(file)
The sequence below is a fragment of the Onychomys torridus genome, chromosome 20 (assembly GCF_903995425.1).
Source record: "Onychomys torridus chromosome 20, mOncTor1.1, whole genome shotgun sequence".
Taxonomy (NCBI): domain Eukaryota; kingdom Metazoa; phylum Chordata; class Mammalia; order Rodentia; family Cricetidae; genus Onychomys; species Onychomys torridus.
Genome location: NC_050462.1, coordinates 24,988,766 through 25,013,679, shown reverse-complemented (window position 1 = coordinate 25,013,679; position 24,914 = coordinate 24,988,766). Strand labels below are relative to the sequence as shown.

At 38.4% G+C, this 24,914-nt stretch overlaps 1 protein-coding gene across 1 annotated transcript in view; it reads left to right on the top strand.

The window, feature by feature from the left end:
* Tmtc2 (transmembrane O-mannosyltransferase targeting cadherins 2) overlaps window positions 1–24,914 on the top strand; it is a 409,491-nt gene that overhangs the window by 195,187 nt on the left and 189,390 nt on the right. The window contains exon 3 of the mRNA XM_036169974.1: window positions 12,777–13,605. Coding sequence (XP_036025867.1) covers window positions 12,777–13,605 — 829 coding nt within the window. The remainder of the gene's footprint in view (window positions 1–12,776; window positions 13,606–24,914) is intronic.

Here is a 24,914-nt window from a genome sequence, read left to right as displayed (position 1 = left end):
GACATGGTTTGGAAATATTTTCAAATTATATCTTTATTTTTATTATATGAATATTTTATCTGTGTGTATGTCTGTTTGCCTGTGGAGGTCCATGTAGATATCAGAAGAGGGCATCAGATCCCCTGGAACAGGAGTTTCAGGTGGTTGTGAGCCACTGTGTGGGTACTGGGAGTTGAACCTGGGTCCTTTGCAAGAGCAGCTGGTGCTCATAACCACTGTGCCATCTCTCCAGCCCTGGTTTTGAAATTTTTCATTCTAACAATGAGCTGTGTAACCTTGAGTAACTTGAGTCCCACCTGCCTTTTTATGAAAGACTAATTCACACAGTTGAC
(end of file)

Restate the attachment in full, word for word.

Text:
The sequence below is a fragment of the Onychomys torridus genome, chromosome 20 (assembly GCF_903995425.1).
Source record: "Onychomys torridus chromosome 20, mOncTor1.1, whole genome shotgun sequence".
Taxonomy (NCBI): domain Eukaryota; kingdom Metazoa; phylum Chordata; class Mammalia; order Rodentia; family Cricetidae; genus Onychomys; species Onychomys torridus.
Genome location: NC_050462.1, coordinates 24,988,766 through 25,013,679, shown reverse-complemented (window position 1 = coordinate 25,013,679; position 24,914 = coordinate 24,988,766). Strand labels below are relative to the sequence as shown.

At 38.4% G+C, this 24,914-nt stretch overlaps 1 protein-coding gene across 1 annotated transcript in view; it reads left to right on the top strand.

The window, feature by feature from the left end:
* Tmtc2 (transmembrane O-mannosyltransferase targeting cadherins 2) overlaps window positions 1–24,914 on the top strand; it is a 409,491-nt gene that overhangs the window by 195,187 nt on the left and 189,390 nt on the right. The window contains exon 3 of the mRNA XM_036169974.1: window positions 12,777–13,605. Coding sequence (XP_036025867.1) covers window positions 12,777–13,605 — 829 coding nt within the window. The remainder of the gene's footprint in view (window positions 1–12,776; window positions 13,606–24,914) is intronic.

Here is a 24,914-nt window from a genome sequence, read left to right as displayed (position 1 = left end):
GACATGGTTTGGAAATATTTTCAAATTATATCTTTATTTTTATTATATGAATATTTTATCTGTGTGTATGTCTGTTTGCCTGTGGAGGTCCATGTAGATATCAGAAGAGGGCATCAGATCCCCTGGAACAGGAGTTTCAGGTGGTTGTGAGCCACTGTGTGGGTACTGGGAGTTGAACCTGGGTCCTTTGCAAGAGCAGCTGGTGCTCATAACCACTGTGCCATCTCTCCAGCCCTGGTTTTGAAATTTTTCATTCTAACAATGAGCTGTGTAACCTTGAGTAACTTGAGTCCCACCTGCCTTTTTATGAAAGACTAATTCACACAGTTGAC